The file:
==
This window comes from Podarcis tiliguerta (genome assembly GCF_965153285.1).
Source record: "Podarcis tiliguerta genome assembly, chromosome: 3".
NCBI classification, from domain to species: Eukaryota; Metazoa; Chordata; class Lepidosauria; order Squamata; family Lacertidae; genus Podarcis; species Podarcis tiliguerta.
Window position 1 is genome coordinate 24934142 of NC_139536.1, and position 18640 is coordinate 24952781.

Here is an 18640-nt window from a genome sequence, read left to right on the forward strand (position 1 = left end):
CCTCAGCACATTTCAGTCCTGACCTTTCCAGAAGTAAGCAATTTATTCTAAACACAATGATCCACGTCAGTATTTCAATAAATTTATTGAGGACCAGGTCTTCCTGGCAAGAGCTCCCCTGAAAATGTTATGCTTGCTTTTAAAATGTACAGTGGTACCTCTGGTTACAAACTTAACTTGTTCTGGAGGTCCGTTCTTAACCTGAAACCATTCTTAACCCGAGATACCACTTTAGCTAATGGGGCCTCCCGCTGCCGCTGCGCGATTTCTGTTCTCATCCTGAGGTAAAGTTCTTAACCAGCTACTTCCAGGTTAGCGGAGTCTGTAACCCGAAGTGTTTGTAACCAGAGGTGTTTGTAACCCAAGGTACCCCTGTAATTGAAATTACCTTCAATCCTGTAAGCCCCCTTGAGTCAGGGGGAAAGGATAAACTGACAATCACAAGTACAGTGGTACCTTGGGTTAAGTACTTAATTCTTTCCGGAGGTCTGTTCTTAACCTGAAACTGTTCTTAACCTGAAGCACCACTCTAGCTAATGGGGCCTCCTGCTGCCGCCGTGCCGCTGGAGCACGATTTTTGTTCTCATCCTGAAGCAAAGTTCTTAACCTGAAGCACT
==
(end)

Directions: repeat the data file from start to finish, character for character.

This window comes from Podarcis tiliguerta (genome assembly GCF_965153285.1).
Source record: "Podarcis tiliguerta genome assembly, chromosome: 3".
NCBI classification, from domain to species: Eukaryota; Metazoa; Chordata; class Lepidosauria; order Squamata; family Lacertidae; genus Podarcis; species Podarcis tiliguerta.
Window position 1 is genome coordinate 24934142 of NC_139536.1, and position 18640 is coordinate 24952781.

Here is an 18640-nt window from a genome sequence, read left to right on the forward strand (position 1 = left end):
CCTCAGCACATTTCAGTCCTGACCTTTCCAGAAGTAAGCAATTTATTCTAAACACAATGATCCACGTCAGTATTTCAATAAATTTATTGAGGACCAGGTCTTCCTGGCAAGAGCTCCCCTGAAAATGTTATGCTTGCTTTTAAAATGTACAGTGGTACCTCTGGTTACAAACTTAACTTGTTCTGGAGGTCCGTTCTTAACCTGAAACCATTCTTAACCCGAGATACCACTTTAGCTAATGGGGCCTCCCGCTGCCGCTGCGCGATTTCTGTTCTCATCCTGAGGTAAAGTTCTTAACCAGCTACTTCCAGGTTAGCGGAGTCTGTAACCCGAAGTGTTTGTAACCAGAGGTGTTTGTAACCCAAGGTACCCCTGTAATTGAAATTACCTTCAATCCTGTAAGCCCCCTTGAGTCAGGGGGAAAGGATAAACTGACAATCACAAGTACAGTGGTACCTTGGGTTAAGTACTTAATTCTTTCCGGAGGTCTGTTCTTAACCTGAAACTGTTCTTAACCTGAAGCACCACTCTAGCTAATGGGGCCTCCTGCTGCCGCCGTGCCGCTGGAGCACGATTTTTGTTCTCATCCTGAAGCAAAGTTCTTAACCTGAAGCACT